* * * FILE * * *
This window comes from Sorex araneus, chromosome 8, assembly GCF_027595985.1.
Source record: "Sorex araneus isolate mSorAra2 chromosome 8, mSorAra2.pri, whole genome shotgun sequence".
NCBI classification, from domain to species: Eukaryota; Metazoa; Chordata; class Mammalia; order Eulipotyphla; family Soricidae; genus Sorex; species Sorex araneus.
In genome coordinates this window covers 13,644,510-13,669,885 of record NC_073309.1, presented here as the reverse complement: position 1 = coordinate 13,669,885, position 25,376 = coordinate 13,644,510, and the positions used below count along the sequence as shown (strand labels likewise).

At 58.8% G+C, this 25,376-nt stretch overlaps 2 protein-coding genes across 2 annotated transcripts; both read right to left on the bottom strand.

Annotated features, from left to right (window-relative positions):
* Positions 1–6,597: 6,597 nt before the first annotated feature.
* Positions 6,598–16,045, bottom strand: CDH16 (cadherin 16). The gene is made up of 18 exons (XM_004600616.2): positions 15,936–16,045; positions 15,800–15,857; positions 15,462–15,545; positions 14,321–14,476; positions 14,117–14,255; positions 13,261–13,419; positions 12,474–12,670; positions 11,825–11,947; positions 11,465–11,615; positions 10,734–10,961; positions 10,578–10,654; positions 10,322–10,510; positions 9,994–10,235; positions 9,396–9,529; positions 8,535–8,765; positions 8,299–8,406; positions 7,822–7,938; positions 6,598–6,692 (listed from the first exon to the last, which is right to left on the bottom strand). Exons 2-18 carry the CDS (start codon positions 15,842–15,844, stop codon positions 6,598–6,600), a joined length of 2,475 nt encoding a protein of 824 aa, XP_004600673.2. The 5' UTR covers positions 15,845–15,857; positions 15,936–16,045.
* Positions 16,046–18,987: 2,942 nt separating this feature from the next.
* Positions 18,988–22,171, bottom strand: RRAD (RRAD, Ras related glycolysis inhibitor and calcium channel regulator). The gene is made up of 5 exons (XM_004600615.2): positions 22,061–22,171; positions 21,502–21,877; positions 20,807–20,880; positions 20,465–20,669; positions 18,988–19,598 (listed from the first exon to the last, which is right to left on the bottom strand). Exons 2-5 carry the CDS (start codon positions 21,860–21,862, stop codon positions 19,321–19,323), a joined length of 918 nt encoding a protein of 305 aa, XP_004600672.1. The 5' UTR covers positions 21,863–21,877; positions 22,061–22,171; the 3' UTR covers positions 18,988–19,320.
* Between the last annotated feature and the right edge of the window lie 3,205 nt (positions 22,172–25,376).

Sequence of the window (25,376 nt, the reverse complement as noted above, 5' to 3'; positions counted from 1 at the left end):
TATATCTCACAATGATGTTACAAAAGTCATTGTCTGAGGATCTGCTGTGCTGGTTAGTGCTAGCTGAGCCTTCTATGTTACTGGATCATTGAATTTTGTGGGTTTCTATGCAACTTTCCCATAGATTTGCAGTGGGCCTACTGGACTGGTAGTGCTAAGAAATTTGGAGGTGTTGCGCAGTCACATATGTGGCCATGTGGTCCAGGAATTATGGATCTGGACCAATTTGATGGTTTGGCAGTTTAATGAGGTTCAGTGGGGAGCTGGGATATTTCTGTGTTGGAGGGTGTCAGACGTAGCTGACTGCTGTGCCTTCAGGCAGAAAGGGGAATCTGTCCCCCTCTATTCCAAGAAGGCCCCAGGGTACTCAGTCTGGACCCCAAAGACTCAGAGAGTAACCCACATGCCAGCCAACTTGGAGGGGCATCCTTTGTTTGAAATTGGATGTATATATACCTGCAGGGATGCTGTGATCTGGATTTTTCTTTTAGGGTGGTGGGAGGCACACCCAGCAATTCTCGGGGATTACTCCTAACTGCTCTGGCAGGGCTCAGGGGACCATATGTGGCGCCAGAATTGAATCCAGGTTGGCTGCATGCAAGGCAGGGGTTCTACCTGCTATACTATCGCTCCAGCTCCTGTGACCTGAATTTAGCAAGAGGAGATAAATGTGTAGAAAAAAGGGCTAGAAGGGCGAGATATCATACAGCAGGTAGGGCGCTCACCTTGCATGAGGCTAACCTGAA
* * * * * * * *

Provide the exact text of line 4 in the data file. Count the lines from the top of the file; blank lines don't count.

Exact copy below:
In genome coordinates this window covers 13,644,510-13,669,885 of record NC_073309.1, presented here as the reverse complement: position 1 = coordinate 13,669,885, position 25,376 = coordinate 13,644,510, and the positions used below count along the sequence as shown (strand labels likewise).